Recently an Italian physician team implanted a tiny, 11-gram implantable pump, invented by Dr. Jarvik and previously only tested on animals, in a 16-month-old baby, keeping the baby alive for 13 days before a switch back to the Berlin Heart was necessary because of technical problems (http://abcnews.go.com/blogs/health/2012/05/24/baby-saved-by-smallest-artificial-heart/ http://abcnews.go.com/blogs/health/2012/05/24/baby-saved-by-smallest-artificial-heart/ ).

Heartware HVAD

One of the newest devices is the Heartware HVAD (HeartWare Inc., Framingham, MA, USA) (see fig. 1). It is a third generation rotary blood pump with a magnetically levitated rotor. It was initially designed for left ventricular support [38], but owing to its small size is also used as implantable BVAD [39]. Because of its size it is suitable for children to support congenital or acquired systemic circulation [40]. Miera et al. reported their experience in seven patients, the youngest being 6 years of age, with a median support time of 75 days and a 86% success rate of bridging to HTx [41]. First use of this VAD in children in the USA has already been reported also [42].

Total artificial heart

Alongside the paracorporeal VADs, total artificial hearts (TAHs) have been developed for biventricular failure. In contrast to adults, in whom the use of BVADs is declining [5, 12], the need for BVADs in children remains high [9, 11]. When implanting a TAH, the native heart is completely excised. The Cardiowest (SynCardia, Tucson, AZ, USA) (fig. 5) was approval for BTT [43] but cannot be used in small children owing to its size. Nevertheless it remains an option for larger children; Leprince reported good results in patients with a BSA below 1.7 m2 [44]. To date, worldwide there are 21 Cardiowest implants in patients ranging from 13 to 17 years of age (personal communication). Besides the Cardiowest, the AbioCor artificial heart (Abiomed, Danvers, MA, USA) has evolved as TAH and human implants have been successfully used, including in a paediatric patient (18 years) [45] (http://www.youtube.com/watch?v=oixUVlf5h9U). Even if TAHs are not a valid option for small children, intracorporeal VAD implantation is tried to achieve better quality of life.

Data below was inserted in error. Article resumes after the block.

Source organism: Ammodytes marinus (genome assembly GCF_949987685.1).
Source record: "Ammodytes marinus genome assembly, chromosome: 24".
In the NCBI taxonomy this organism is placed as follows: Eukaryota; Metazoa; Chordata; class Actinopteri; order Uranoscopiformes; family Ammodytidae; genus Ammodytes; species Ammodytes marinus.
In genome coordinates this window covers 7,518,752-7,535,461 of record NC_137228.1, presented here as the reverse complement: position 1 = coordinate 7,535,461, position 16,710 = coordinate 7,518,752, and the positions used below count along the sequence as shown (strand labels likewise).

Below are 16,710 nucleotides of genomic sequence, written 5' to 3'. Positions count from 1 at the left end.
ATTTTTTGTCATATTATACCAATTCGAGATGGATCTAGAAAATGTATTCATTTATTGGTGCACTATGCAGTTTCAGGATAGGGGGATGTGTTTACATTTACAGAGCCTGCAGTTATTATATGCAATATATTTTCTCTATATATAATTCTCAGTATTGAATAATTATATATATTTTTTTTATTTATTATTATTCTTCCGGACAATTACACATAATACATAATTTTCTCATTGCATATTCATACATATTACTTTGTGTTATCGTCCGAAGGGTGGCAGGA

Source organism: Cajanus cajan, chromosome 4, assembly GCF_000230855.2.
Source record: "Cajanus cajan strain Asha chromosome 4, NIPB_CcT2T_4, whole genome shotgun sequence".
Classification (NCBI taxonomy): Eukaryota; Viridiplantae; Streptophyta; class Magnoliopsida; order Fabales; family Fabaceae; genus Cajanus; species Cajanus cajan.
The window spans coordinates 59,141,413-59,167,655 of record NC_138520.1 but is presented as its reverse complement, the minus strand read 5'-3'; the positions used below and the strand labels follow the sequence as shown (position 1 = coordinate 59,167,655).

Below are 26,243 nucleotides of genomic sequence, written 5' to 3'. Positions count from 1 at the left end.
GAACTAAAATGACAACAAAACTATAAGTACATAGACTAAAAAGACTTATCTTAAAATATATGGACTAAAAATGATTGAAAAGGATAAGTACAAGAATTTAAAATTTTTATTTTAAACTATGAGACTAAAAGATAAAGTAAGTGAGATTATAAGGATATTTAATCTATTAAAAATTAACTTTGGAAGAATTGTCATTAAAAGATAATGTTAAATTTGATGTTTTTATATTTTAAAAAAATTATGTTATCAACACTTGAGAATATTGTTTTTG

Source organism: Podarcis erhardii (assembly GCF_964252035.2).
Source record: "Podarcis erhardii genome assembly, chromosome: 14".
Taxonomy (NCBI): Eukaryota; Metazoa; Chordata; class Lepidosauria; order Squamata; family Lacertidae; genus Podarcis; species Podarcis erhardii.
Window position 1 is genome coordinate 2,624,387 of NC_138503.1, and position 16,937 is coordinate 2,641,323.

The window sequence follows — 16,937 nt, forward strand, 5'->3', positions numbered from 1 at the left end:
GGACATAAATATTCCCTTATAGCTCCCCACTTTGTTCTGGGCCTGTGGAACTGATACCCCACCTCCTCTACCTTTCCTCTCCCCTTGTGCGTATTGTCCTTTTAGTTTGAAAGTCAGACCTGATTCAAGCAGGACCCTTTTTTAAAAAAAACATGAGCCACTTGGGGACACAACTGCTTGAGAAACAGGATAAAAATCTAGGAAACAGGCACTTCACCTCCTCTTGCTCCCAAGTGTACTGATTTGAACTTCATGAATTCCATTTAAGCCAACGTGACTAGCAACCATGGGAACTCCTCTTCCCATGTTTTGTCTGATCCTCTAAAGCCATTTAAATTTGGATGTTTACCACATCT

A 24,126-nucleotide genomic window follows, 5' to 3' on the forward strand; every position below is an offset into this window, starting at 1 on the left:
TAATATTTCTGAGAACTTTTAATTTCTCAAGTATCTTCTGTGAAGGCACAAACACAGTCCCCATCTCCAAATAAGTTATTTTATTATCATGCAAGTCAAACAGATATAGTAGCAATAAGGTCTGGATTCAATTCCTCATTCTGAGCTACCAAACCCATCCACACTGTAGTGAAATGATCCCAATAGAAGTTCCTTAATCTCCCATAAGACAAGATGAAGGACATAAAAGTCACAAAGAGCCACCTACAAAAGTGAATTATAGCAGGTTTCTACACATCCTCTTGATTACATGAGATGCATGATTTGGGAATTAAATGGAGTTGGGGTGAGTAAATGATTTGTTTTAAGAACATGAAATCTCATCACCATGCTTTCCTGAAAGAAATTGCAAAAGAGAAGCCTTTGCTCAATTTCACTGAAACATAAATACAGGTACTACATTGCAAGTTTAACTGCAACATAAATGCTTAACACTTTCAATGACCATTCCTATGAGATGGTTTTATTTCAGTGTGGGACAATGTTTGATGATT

Anticoagulation

Thromboembolic events in children supported with VAD remain serious adverse events and differ from those in adults [7, 19–20]. No standard anticoagulation protocol has been developed so far and anticoagulation is tailored to different types of VAD and individualised by different centres. To achieve a balance between minimising thromboembolic events and causing bleeding complications, an anticoagulation strategy involving the international normalised ratio (INR), the thrombocyte aggregation test (TAT) and thrombelastography (TEG) has been proposed. The USA investigational device trial for the EXCOR agreed on the Edmonton protocol, which proposes a three-drug regimen involving aspirin, persantine and enoxaparin or oral anticoagulation [11]. In the immediate postoperative period, unfractionated heparin is given guided by activated partial thromboplastin time (aPTT; target approximately 1.5 times the baseline) or anti-factor Xa. After removal of invasive lines and drains, long-term anticoagulation with warfarin (target INR from 2.5 to 3.5 depending on device type) and additional antiplatelet therapy can be started. Antiplatelet therapy including aspirin and persantine is monitored with TAT and TEG, respectively.

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Figure 4
The HeartAssist 5 (MicroMed Technology Inc, Houston, TX) formerly known as DeBakey Child, usable in children down to 5 years, is the only ventricular assist device measuring the actual flow using a flow probe. (http://www.micromedcv.com/united_states/heart-assist-5/small_and_light.html).